That Day

‘Cause that day in my life…
That day in my life…
I dreamt tomorrow had a prettier face
I dreamt tomorrow would have better things to say
– Poe, “That Day”

Jack had been ill for a few days with odd and varied symptoms that would come and go. Many of the symptoms were flu-like; however, he did not have a cough or runny nose. He seemed less dexterous with his Legos and started getting really upset about it and other small things. Something seemed off with him. After keeping him home from school for a few days, I decided it was time to figure out what exactly was going on.

I called the advice nurse at Kaiser and after describing everything Jack was going through, she couldn’t say there WASN’T something going on…she thought it was best if I spoke to a pediatrician. Unfortunately Jack’s pediatrician was out of the office and all others were booked up. We were given a telephone appointment the following morning. When the doctor called, it was basically a repeat of what happened with the nurse – could be nothing, but could be something – better come in to be sure. I got a clinic appointment set up for that afternoon.

Meanwhile, Jack seemed better than he had been in days. By early afternoon I thought about canceling the doctor visit, but David encouraged me to go ahead and go since we already had the appointment and Jack’s symptoms had been so unpredictable. So off we went! I felt silly taking Jack in when he seemed mostly fine. He was probably just fighting off a cold! I was totally going to be dubbed one of “those” moms who takes their kid in for nothing! They would know how paranoid I am!

The exam went fine and the doctor basically said, hey, it’s not the flu. He’s probably just low on iron. Go get some liquid stuff from the drug store. He turned to leave the room and then looked back at Jack, considering…”Does he look pale to you?” And I said yes, definitely, and he has circles under his eyes. The doc then asked, “Well, do you want to do a blood test just to confirm the anemia? It will only take about 5 minutes.” Sure, I said. I didn’t want to have to come back in a few days if Jack still had this weird bug. I also didn’t want to have to buy vitamins if Jack didn’t need them.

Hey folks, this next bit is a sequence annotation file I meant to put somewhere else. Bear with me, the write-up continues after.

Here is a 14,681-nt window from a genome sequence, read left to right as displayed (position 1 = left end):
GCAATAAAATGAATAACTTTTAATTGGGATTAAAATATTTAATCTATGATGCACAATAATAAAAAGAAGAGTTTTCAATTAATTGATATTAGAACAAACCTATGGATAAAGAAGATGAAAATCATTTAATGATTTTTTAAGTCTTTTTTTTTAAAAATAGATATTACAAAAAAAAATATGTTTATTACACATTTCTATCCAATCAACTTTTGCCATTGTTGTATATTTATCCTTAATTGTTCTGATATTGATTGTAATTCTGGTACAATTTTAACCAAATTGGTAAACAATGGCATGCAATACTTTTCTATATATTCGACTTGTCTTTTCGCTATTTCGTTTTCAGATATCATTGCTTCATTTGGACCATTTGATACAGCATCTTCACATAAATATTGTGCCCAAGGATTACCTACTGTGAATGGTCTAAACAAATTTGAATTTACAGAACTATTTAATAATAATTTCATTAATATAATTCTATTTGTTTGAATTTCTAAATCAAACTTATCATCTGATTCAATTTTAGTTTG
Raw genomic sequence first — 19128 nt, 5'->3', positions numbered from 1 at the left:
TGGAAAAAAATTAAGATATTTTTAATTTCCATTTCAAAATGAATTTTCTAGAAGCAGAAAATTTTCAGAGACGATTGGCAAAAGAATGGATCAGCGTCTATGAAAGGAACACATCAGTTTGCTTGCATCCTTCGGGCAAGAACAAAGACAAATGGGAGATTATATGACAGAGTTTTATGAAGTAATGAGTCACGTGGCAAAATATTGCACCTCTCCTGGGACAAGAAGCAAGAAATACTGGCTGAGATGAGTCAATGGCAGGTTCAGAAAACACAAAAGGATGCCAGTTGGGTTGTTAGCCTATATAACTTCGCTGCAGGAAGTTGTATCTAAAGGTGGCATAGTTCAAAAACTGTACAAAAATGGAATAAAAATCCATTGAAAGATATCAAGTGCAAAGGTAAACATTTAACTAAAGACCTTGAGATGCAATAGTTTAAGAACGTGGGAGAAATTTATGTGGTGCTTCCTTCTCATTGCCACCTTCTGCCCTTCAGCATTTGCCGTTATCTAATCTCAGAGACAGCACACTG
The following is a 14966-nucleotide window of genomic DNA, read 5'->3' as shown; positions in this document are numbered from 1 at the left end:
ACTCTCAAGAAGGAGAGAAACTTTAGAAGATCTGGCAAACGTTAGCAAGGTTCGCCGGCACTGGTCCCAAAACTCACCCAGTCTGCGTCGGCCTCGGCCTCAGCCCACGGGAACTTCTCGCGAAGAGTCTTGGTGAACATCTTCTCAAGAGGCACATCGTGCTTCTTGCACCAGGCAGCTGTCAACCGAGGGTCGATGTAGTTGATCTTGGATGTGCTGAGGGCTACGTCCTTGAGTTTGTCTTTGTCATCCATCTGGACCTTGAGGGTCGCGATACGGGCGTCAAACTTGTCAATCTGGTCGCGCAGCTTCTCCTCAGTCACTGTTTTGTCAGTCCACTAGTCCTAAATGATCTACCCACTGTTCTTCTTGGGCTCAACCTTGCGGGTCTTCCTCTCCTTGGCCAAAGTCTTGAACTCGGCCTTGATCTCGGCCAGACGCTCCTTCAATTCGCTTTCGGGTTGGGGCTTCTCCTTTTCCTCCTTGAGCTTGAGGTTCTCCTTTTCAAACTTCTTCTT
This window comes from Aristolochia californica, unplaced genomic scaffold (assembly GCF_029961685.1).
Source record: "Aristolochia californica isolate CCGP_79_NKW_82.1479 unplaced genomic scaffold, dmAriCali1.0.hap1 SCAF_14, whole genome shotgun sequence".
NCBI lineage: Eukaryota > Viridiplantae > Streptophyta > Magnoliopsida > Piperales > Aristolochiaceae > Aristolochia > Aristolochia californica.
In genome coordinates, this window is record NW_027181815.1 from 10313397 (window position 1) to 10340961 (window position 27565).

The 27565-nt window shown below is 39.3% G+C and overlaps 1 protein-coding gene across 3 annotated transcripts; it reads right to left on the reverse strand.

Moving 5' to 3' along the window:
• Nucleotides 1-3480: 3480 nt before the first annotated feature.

Much to my surprise, Jack didn’t get a finger prick like I did when they tested my hematocrit during pregnancy. Instead, several vials of blood were taken in the Lab. I thought it was strange, but didn’t really question it. I didn’t know how things were done with kids, after all. Jack’s always been fairly healthy. (Btw, Jack was so traumatized by the blood draw! Yikes!)

Home we went, and I tried not to worry any more that night. The doctor had even told me I could send Jack to school the next day. Alrighty then.

The next morning the lab results were available online before I got out of bed. What I saw was the following:


Component Your result Standard range Units
Band’s %, manual count 1 0 – 5 %
Neutrophils %. Manual count 7 16 – 60 %
Lymphocytes % manual count 26 20 – 70 %
Monos %, man cnt 1 0 – 7 %
RBC’s, morphology NORMAL
Platelets,bld,ql, man ct DECREASE
WBC other/100 WBC, blood 65 < 0 – %


Component Your result Standard range Units
WBC COUNT 13.4 5.0 – 15.5 K/uL
Red blood cells count 3.78 4.00 – 5.20 M/uL
Hgb 10.1 11.5 – 13.5 g/dL
Hematocrit 30.6 34.0 – 40.0 %
MCV 81 75 – 87 fL
RDW, RBC 13.1 12.0 – 16.5 %
Platelets count 110 140 – 400 K/uL

Okay, so, hm…uh low neutrophils? What are neutrophils?

Decreased platelets? What the heck does that mean? And what the heck is WBC Other?? Does he have alien blood after all? He’s been trying to tell me all this time!

Well, maybe that is just what happens when someone has low iron or is fighting something off? His white blood cells are at the higher end. And what do red blood cells do again? That’s probably not good that those are low… Okay, lemme go look at the iron test…

Component Your result Standard range Units
Iron 97 50 – 120 ug/dL
Iron binding capacity, unsaturated 192 100 – 315 ug/dL
Total iron binding capacity 289 236 – 404 ug/dL
Transferrin % saturation 34 15 – 60 %

Well, then…his iron looks great! Yay!

But…uh…what does that mean for that other stuff then? What does it meeeaaaannnn???